Advent 4, Year B
December 21, 2008
First sermon preached as an ordained Lutheran pastor, and as Associate Pastor of Resurrection Evangelical Lutheran Church in Arlington, VA.
Grace, Mercy, and Peace be to you from God the Blessed Trinity. Amen.
It wasn’t quite what I had expected,
not really like what I had envisioned . . .
Years ago, when I first gave serious thought to becoming a pastor,
I would try to picture my ordination and the days immediately leading up to it.
I imagined that perhaps I’d go on a retreat to a monastery for prayer and reflection,
or perhaps take a few days away to a mountain retreat
for rest, prayer, and devotion prior to ordination.
I had these visions of setting myself apart,
of gearing up in a holy way for a holy thing,
of preparing for this ministry with a prelude of piety and prayer.
Well . . . . this week wasn’t quite like those prior visions of pious preparation.
In lieu of meditation and prayer,
my week was marked by moving to a new house –
quite a lovely home, by the way. Thank you very much!
This week also saw me getting an MRI for my bum left knee,
and registering my daughter Talitha for kindergarten
over at Tuckahoe Elementary School.
That is, rather than setting myself apart by doing so-called holy things in so-called holy places,
I found myself doing rather ordinary, day-to-day things in ordinary places.
And here at church, my first week was much less of a deliberate, well-planned orientation
to Arlington, to Resurrection, and to this ministry,
than it was an immersion in the joys and sorrows of ministry . . .
a Christmas pageant from our Bible Bunch children,
an outpouring of love and fond memories at the funeral of Lyn Beamer,
a Christmas party with one of our circle groups,
and a meeting with the bishop and local church leaders
to plan a symposium on Middle East peace.
That is, this week was not a carefully planned period of preparation for pastoral ministry,
but a real, and rather typical, nuts and bolts week in the life of this congregation.
Welcome to ministry.
I wonder if Mary had envisioned the birth of her first child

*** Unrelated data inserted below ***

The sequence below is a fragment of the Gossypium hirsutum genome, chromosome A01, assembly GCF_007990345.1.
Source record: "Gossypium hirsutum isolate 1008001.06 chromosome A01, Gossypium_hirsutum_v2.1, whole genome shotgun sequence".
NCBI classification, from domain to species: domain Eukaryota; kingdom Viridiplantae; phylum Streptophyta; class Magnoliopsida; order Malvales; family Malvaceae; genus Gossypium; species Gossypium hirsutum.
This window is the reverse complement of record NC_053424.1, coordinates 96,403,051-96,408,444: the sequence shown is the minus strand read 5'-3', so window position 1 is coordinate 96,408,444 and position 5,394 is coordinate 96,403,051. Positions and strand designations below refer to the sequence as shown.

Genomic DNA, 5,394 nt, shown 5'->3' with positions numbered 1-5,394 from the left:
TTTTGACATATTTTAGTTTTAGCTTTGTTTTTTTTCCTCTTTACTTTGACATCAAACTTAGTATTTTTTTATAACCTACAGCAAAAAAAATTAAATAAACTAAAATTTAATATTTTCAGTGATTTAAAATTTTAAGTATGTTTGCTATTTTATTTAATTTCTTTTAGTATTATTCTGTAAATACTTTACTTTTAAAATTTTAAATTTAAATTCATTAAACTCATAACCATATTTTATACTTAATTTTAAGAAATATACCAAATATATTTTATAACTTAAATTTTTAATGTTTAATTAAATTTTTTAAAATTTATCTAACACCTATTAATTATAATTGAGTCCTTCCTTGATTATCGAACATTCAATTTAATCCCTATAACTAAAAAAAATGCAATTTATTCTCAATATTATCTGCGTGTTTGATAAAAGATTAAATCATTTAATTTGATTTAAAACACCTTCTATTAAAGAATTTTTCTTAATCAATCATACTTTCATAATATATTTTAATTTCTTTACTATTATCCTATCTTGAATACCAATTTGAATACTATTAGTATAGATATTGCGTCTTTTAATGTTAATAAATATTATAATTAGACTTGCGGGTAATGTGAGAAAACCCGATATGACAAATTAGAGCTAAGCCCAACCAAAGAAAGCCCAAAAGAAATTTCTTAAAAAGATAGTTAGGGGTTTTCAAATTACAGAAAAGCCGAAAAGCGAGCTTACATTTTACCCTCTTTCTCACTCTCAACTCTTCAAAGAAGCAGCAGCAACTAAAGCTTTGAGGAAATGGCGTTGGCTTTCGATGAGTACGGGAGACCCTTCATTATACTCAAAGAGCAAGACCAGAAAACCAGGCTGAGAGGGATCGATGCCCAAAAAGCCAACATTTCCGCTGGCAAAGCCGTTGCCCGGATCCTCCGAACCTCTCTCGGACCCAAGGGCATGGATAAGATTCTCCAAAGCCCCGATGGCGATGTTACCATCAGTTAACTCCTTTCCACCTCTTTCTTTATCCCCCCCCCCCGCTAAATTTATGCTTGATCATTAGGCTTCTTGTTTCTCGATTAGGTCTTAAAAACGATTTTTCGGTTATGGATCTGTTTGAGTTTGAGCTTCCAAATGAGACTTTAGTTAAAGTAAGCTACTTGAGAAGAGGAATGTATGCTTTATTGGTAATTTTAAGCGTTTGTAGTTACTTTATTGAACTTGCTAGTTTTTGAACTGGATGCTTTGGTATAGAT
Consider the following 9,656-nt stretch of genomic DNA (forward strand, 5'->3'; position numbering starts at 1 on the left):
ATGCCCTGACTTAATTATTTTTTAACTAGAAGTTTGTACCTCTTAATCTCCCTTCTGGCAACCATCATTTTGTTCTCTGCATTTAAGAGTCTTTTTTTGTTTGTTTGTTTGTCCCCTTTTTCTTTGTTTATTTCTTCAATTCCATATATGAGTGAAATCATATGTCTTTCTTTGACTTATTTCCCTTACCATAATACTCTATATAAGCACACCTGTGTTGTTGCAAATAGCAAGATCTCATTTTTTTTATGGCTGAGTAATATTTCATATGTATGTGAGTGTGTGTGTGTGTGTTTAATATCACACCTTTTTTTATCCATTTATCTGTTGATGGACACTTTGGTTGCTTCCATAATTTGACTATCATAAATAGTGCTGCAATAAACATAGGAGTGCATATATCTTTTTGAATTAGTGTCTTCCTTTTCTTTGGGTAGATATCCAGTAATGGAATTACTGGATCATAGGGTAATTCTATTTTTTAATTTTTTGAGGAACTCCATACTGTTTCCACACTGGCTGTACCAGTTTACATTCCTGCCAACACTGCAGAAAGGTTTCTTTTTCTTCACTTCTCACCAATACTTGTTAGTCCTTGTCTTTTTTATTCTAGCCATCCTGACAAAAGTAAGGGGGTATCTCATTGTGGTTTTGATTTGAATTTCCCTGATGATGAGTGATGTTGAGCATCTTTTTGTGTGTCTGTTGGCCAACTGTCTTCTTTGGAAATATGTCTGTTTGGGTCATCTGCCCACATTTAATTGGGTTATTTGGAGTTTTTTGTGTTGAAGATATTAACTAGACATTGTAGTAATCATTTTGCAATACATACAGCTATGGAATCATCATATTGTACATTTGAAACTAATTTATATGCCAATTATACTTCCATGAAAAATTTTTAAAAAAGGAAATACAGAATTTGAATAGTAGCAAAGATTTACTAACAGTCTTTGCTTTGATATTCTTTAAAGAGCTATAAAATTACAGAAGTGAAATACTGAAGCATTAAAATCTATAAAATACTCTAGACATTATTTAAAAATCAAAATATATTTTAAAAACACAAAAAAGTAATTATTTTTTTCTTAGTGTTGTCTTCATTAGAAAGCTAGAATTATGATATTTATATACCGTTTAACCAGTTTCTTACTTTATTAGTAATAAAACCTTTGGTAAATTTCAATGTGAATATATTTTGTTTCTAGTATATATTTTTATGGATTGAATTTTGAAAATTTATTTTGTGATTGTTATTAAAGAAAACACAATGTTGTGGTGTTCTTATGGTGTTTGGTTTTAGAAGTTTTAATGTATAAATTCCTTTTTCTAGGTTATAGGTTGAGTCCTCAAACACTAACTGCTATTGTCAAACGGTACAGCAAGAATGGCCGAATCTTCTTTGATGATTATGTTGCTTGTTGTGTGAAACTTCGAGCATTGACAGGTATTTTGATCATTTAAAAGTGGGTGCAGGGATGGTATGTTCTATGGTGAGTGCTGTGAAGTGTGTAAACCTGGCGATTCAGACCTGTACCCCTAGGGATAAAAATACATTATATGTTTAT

prior to that visit from the Angel Gabriel.
I wonder if, like so many of us,
she had day dreamed about the birth of her child,
about becoming a mother,
about the joys and challenges of parenthood.
How did she imagine childbirth, motherhood . . . .
How did she anticipate bringing life into the world?
Surely, surely she wasn’t expecting this . . . a visit from an angel,
a grand pronouncement about the child she would bear,
a virgin and pre-marital pregnancy,
an experience of childbearing unlike any other,
unlike anything she could have ever imagined.
And yet, simultaneously, it was something so ordinary.
This gift, this favor, this grace didn’t come unto her after intense preparation or prayer –
unlike the miracle bestowed on Elizabeth,
who presumably with her husband, the priest Zechariah,
had asked in prayer for a child.
This gift, this favor, this grace didn’t come unto her owing to her great stature –
a young woman disconnected from the power people of ancient Israel,
far from palaces and royalty.
This gift, this favor, this grace came to her yes, in extraordinary circumstances,
I will not try to explain away the Angel Gabriel and the virgin birth as ordinary
but this gift, this favor, this grace came to her,
a rather ordinary woman,
in a rather ordinary setting,
in rather ordinary circumstances.
And so I love that irony, that contrast, that paradox –
the extraordinary nature of this Annunciation by the Angel Gabriel –
the same storied angel who spoke wisdom and understanding
to the prophet Daniel in the Old Testament,
and who proclaimed words of promise to Zechariah in the New Testament,
and who, Muslims believe, delivered the Koran to Muhammad,
that is, an angel whose business it is to deliver God’s promises –
contrast this angelic proclamation and the miraculous thing proclaimed,
with the ordinariness of Mary, her life, and all that she represents . . .